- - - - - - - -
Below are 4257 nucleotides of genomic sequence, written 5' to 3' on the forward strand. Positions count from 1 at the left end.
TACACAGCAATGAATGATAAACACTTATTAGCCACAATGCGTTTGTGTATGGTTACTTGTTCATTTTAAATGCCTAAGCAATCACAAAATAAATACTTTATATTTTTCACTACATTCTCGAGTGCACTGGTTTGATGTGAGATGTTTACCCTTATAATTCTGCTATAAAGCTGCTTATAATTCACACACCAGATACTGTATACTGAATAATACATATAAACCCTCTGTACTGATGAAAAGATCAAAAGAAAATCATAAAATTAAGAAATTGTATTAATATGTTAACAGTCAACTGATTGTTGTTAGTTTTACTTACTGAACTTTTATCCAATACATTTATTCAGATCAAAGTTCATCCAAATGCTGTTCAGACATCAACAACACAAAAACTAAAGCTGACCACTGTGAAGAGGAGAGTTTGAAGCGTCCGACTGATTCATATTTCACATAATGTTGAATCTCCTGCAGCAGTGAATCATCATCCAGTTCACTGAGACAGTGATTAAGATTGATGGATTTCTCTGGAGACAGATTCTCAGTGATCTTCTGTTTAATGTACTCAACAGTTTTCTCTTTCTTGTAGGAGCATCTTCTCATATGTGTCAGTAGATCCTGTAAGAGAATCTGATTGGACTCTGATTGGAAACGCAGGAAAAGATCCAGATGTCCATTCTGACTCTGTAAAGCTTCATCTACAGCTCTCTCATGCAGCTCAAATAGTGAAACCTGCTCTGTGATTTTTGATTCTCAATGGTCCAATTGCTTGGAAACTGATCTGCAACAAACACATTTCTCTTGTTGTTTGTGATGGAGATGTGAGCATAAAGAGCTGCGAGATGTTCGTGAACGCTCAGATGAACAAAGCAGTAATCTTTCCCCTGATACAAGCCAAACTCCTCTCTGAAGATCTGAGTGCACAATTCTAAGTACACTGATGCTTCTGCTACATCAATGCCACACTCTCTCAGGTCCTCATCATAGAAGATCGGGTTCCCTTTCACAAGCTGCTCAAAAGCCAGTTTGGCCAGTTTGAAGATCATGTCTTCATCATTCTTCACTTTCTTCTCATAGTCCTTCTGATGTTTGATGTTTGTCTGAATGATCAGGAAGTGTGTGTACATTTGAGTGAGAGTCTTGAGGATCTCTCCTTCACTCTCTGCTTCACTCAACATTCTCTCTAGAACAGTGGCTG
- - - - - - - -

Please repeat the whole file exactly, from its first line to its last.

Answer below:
Below are 4257 nucleotides of genomic sequence, written 5' to 3' on the forward strand. Positions count from 1 at the left end.
TACACAGCAATGAATGATAAACACTTATTAGCCACAATGCGTTTGTGTATGGTTACTTGTTCATTTTAAATGCCTAAGCAATCACAAAATAAATACTTTATATTTTTCACTACATTCTCGAGTGCACTGGTTTGATGTGAGATGTTTACCCTTATAATTCTGCTATAAAGCTGCTTATAATTCACACACCAGATACTGTATACTGAATAATACATATAAACCCTCTGTACTGATGAAAAGATCAAAAGAAAATCATAAAATTAAGAAATTGTATTAATATGTTAACAGTCAACTGATTGTTGTTAGTTTTACTTACTGAACTTTTATCCAATACATTTATTCAGATCAAAGTTCATCCAAATGCTGTTCAGACATCAACAACACAAAAACTAAAGCTGACCACTGTGAAGAGGAGAGTTTGAAGCGTCCGACTGATTCATATTTCACATAATGTTGAATCTCCTGCAGCAGTGAATCATCATCCAGTTCACTGAGACAGTGATTAAGATTGATGGATTTCTCTGGAGACAGATTCTCAGTGATCTTCTGTTTAATGTACTCAACAGTTTTCTCTTTCTTGTAGGAGCATCTTCTCATATGTGTCAGTAGATCCTGTAAGAGAATCTGATTGGACTCTGATTGGAAACGCAGGAAAAGATCCAGATGTCCATTCTGACTCTGTAAAGCTTCATCTACAGCTCTCTCATGCAGCTCAAATAGTGAAACCTGCTCTGTGATTTTTGATTCTCAATGGTCCAATTGCTTGGAAACTGATCTGCAACAAACACATTTCTCTTGTTGTTTGTGATGGAGATGTGAGCATAAAGAGCTGCGAGATGTTCGTGAACGCTCAGATGAACAAAGCAGTAATCTTTCCCCTGATACAAGCCAAACTCCTCTCTGAAGATCTGAGTGCACAATTCTAAGTACACTGATGCTTCTGCTACATCAATGCCACACTCTCTCAGGTCCTCATCATAGAAGATCGGGTTCCCTTTCACAAGCTGCTCAAAAGCCAGTTTGGCCAGTTTGAAGATCATGTCTTCATCATTCTTCACTTTCTTCTCATAGTCCTTCTGATGTTTGATGTTTGTCTGAATGATCAGGAAGTGTGTGTACATTTGAGTGAGAGTCTTGAGGATCTCTCCTTCACTCTCTGCTTCACTCAACATTCTCTCTAGAACAGTGGCTG